By Mamonehela Masupha, Lesotho Red Cross Society volunteer
Sebongile is pregnant with her second child. Her first, a 17-month-old boy, still cannot walk. She lives alone in an old house in drought-stricken Lesotho, and is not working. Her mother has a job in neighbouring South Africa and comes home to help whenever she can. But for the most part, Sebongile is alone, relying on the generosity of others to cope with the lack of food.
Asked how she is surviving the drought that has affected more than 700,000 people, the 22-year-old replies, “Only God knows. It is God who brought the Red Cross to me, to give me the food that I am eating today with my son.”
Sebongile says the yellow maize meal which is not very popular with other people is tasty, so much so that she will sometimes eat it without vegetables.
“I am so thankful for the food, especially because here at home we don’t even have fields. I used to get part-time jobs in other people’s fields but now there is nothing in the fields and that means we all starve,” Sebongile says sadly, adding that the food support she is receiving means she can stop asking others, including relatives, for help.
In December 2015, the Government of Lesotho declared a drought emergency. Due to consecutive failed rains, maize production, a staple in the country, has dropped by 70 per cent. The Lesotho Red Cross Society began implementing relief operations in February, assessing who was most vulnerable in the three districts of Mafeteng, Qacha’sNek and Thaba Tseka. The assessments were followed by verification and now food distribution.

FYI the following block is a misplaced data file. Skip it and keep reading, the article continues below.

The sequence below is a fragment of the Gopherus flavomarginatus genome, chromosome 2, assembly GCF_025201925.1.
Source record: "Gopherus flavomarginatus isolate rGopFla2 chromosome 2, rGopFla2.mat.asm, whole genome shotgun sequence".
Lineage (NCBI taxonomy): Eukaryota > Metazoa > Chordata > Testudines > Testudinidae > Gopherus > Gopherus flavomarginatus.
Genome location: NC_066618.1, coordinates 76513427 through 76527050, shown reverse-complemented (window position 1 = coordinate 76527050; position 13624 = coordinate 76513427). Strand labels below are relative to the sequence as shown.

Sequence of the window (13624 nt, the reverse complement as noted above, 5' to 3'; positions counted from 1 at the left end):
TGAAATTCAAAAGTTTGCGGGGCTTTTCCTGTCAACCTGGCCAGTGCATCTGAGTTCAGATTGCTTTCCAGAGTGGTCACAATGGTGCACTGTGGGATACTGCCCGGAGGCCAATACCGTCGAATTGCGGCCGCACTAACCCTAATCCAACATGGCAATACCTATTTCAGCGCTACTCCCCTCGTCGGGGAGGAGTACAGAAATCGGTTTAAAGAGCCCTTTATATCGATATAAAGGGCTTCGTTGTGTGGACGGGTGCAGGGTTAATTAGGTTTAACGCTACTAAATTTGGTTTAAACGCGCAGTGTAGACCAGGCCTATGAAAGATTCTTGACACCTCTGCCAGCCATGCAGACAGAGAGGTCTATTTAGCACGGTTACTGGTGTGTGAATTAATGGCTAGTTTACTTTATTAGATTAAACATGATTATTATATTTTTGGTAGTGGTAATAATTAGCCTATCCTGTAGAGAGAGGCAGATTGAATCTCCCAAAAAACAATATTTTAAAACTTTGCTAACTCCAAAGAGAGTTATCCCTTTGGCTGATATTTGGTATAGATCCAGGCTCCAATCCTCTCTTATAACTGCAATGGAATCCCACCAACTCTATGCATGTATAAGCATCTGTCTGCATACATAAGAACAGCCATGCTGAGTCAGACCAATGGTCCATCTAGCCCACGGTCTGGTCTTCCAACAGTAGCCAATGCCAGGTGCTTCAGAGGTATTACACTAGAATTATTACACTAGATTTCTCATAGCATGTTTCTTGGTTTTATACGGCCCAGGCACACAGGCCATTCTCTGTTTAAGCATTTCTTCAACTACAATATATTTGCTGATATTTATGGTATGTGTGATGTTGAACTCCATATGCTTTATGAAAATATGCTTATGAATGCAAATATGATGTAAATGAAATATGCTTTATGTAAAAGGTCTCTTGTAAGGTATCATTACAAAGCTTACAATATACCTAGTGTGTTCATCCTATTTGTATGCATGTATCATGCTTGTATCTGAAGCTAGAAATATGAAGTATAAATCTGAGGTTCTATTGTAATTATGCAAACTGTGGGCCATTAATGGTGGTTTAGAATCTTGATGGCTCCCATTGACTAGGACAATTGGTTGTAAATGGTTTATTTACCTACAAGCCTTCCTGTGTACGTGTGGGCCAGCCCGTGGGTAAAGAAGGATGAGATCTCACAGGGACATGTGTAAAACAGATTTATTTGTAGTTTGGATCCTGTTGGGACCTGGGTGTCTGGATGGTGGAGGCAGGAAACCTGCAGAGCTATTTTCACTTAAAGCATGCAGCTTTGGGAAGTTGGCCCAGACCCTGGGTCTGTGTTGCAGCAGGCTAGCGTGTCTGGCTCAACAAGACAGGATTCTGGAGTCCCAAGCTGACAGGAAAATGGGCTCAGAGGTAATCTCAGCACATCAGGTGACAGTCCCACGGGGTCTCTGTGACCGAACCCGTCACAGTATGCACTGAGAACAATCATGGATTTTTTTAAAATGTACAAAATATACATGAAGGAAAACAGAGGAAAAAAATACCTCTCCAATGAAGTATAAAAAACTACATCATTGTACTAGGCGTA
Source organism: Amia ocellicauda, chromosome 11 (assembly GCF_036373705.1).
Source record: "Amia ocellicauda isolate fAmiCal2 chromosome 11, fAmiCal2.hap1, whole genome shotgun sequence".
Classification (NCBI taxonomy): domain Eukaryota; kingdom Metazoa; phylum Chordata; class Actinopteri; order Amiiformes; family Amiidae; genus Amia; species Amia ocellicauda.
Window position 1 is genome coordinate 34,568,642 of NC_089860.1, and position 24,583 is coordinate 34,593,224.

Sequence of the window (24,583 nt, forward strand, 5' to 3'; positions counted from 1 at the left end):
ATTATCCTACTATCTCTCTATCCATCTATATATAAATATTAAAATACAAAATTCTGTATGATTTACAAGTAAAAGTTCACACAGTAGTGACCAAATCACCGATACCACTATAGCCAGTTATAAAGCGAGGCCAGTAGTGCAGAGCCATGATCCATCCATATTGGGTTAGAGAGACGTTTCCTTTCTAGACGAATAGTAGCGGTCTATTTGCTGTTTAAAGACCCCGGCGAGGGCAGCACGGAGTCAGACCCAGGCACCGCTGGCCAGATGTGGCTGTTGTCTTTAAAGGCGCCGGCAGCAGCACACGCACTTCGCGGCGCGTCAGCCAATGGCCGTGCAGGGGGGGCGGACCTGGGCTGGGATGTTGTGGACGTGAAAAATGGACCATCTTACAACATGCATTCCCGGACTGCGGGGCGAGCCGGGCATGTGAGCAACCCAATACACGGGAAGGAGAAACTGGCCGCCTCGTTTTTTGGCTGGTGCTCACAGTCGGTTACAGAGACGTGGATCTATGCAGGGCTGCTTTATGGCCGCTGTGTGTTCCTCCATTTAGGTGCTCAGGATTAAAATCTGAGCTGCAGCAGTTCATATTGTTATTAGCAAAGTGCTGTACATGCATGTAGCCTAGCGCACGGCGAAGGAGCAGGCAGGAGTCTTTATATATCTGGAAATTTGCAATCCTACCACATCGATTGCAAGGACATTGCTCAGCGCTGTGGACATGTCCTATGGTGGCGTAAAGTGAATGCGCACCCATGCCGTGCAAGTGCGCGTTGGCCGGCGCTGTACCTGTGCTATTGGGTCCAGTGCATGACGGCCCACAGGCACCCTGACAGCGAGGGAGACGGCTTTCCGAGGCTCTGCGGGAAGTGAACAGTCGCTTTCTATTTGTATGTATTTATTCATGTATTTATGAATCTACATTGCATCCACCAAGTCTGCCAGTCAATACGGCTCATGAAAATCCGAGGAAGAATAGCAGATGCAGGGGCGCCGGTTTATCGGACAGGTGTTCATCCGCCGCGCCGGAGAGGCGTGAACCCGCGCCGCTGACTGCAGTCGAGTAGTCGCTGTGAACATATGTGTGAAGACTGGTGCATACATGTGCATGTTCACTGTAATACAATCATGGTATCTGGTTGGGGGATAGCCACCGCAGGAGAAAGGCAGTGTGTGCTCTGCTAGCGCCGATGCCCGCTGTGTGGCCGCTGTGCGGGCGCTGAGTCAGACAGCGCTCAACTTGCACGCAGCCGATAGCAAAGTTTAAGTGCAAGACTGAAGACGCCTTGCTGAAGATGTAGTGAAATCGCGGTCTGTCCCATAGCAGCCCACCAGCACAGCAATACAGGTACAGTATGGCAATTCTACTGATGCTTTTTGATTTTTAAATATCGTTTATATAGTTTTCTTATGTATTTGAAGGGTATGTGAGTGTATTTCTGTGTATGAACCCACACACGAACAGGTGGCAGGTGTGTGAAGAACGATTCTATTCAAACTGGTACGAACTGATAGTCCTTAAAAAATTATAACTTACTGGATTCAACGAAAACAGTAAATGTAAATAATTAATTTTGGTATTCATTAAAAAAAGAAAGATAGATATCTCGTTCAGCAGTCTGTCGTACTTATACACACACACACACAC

For two months, staff and volunteers distributed food, including maize meal, cooking oil and pulses, to 9,000 people across the three districts. They then switched to mobile cash transfers for four months as a means of empowering families to decide for themselves what food they would like to purchase. “It is believed that 550.00 Maloti ($38 US dollars) will be sufficient for a month’s supply of food for each household,” said Makula Maine, disaster management coordinator, Lesotho Red Cross Society. “They will also receive vegetable seeds and gardening tools after which we are hoping the weather will change to enable farmers to go back to their fields.”
In January 2016, the International Federation of Red Cross and Red Crescent Societies (IFRC) launched an emergency appeal of 736,000 Swiss francs to reach 9,000 people with immediate food supplies, and a focus on strengthening livelihoods. The appeal, which lasts through December 2016, is currently 82 per cent funded.